By Hans Morgenstern
By Joseph Hess
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By Julie Seabaugh
Still, things aren't quite so cut-and-dry for Bazan. He refers to himself as agnostic and confesses to being "double-, triple-, quadruple-minded" when it comes to the existence of God. Another verse of "In Stitches" suggests he's still haunted by remnants of the faith he's left behind: "I might as well admit it/Like I even have a choice/The crew have killed the captain/But they still can hear his voice/A shadow on the water/A whisper in the wind."
And for all of the vitriol in "When We Fell," Bazan says, "When I wrote that song, I had the real sense that there was one version of God, and it was the version of God that evangelical Christianity described. And I was speaking to that God and voicing dissatisfaction with that character. And in the wake of that, it was like, 'That's just what they say he is, and I'm speaking to that God.' So occasionally, if I'm feeling close to a notion that there is a God and he's not like that, when I sing that song I feel like I'm defending God. There's a sense in which I feel like I'm tearing down one version of God and maybe going to bat for the God that might actually exist."
It's important to note that Curse Your Branches is not an episode of Lost — you don't necessarily need to know the religious back story to find a way in. It's also easy to fall in love with on an aesthetic level. That's part of what drew so many secular music fans to Pedro the Lion: Aside from Bazan's willingness to question his faith in Pedro lyrics rather than promote strict dogma (though in the end, he always insisted he believed), it was his commitment to artfully constructed, melodically rich music that distinguished the band from a "Christian-rock" scene that overwhelmingly prized the message over a good tune.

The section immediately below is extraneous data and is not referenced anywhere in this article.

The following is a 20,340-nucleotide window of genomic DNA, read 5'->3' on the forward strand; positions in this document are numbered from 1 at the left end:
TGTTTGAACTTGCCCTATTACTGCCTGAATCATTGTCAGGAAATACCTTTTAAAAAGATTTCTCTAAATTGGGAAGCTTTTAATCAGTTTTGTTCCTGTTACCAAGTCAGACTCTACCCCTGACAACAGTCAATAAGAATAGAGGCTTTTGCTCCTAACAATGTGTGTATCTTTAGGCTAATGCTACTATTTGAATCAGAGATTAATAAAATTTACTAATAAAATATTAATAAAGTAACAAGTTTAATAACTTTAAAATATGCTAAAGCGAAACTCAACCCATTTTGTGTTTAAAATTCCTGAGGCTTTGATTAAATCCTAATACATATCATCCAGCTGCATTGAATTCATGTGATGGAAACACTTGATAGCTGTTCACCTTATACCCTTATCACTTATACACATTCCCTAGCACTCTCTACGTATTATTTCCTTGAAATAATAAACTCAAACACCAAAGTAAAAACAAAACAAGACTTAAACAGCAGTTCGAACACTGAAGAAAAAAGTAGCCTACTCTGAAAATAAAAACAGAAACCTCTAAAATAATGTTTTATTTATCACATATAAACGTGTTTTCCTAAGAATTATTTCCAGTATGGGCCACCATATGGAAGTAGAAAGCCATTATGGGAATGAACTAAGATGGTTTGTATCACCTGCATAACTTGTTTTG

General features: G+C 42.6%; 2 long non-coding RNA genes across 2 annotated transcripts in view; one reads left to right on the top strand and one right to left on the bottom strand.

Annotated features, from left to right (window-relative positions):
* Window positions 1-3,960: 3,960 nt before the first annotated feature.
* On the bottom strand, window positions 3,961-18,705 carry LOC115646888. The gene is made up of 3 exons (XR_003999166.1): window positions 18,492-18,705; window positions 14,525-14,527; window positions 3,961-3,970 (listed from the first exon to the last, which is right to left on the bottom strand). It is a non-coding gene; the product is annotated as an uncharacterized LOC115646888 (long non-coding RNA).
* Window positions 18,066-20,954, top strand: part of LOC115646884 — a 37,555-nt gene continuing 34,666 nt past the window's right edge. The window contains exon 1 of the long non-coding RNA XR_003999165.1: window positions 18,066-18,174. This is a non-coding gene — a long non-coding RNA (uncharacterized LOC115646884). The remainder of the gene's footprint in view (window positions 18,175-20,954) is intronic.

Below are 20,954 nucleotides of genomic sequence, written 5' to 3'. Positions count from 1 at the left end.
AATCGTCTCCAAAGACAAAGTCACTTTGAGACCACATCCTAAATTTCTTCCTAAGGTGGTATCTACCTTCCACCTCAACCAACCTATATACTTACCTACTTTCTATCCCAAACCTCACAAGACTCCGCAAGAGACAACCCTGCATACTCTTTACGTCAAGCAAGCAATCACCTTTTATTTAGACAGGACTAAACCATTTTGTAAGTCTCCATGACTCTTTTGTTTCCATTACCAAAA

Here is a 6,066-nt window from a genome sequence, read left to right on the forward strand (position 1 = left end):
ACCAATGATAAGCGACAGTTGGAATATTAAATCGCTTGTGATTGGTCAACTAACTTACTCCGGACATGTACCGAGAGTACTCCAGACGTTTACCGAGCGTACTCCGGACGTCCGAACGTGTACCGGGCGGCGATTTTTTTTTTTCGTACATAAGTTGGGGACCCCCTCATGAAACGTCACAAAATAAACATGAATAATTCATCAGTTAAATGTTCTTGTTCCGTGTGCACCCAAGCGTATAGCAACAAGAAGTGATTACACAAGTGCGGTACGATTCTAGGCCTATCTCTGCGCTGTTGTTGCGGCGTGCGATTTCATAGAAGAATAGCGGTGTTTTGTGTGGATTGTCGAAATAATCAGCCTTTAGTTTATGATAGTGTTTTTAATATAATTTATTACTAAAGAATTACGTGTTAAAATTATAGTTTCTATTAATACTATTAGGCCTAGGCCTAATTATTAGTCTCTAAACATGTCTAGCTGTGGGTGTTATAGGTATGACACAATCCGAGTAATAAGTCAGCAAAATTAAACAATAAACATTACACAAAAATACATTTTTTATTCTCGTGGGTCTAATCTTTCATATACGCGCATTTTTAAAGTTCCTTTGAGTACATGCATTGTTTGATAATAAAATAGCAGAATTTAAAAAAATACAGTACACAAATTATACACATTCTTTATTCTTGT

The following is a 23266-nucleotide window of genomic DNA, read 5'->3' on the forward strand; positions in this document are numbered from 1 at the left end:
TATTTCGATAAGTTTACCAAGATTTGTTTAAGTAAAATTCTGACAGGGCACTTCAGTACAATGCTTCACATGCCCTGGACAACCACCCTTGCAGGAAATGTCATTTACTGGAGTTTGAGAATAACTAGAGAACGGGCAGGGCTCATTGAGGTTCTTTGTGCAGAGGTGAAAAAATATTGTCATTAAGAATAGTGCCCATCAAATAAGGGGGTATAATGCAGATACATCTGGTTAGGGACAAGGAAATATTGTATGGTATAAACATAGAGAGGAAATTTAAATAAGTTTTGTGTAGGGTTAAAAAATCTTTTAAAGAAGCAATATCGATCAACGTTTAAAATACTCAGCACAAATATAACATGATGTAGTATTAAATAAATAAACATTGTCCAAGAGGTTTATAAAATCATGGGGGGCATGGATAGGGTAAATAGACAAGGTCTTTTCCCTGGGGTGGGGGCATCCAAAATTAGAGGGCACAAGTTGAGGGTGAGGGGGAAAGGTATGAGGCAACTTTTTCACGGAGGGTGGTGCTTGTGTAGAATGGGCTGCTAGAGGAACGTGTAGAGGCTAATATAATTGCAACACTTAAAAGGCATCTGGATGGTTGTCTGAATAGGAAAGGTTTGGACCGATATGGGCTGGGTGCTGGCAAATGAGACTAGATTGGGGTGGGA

On Branches, Bazan stretches out vocally like never before. His expressive, wide-ranging voice — simultaneously sweet and weighty as always — nails an even wider spectrum of emotions: anger, grief, shame, resolve, relief. And sonic pleasures both grand and subtle, uplifting and shattering, pour out from start to finish. The way a lonely, yearning piano melody intertwines with synthesizer and drums to form the lush, regal foundation of "Hard To Be." The breezy guitar twang of "Bearing Witness," which plays off the texture and swing of Stealers Wheel's "Stuck in the Middle With You." The molasses, hymnlike convergence of organ, pedal steel and percussion that deftly underscores and subverts the lyrical concerns of "In Stitches."
Part of being a "good man," Bazan explains, is also striving to be the best artist and the best performer he can possibly be. Proud of his growth as a singer and a songwriter, he's itching to get back into the clubs with a band after more than a year of performing intimate, solo "living room shows" — online-organized gigs in people's houses where he's played his songs for a few dozen fans and answered all of their questions, typically deep and difficult ones, typically about his faith or lack thereof. Clearly, Bazan the person and Bazan the artist will always be associated with matters of Christianity, no matter what direction he pushes his career from here. But he seems OK with that and at peace with the direction he's pushed his life.
"When I was a kid we moved around a bunch, and the first time we did, my whole world came apart in my mind. I just felt like, you know, 'What happened to all my friends?!' and so on," he says. "But after doing it three years in a row, it was like, 'This isn't so bad — I'm still here, and things are OK.' So it's the same kinda thing.
"You lose your sense of bearings in regard to all of these issues for a bit, and you feel like everything should be broken, but it's not. And then you just kinda move forward. It's like, well, I'm still standing and I'm in love with my wife and my kids are growing up well and I feel good about myself and I'm happy with the music that I'm making. To quote The Big Lebowski, as I am often compelled to do: 'Nothing is fucked here.'"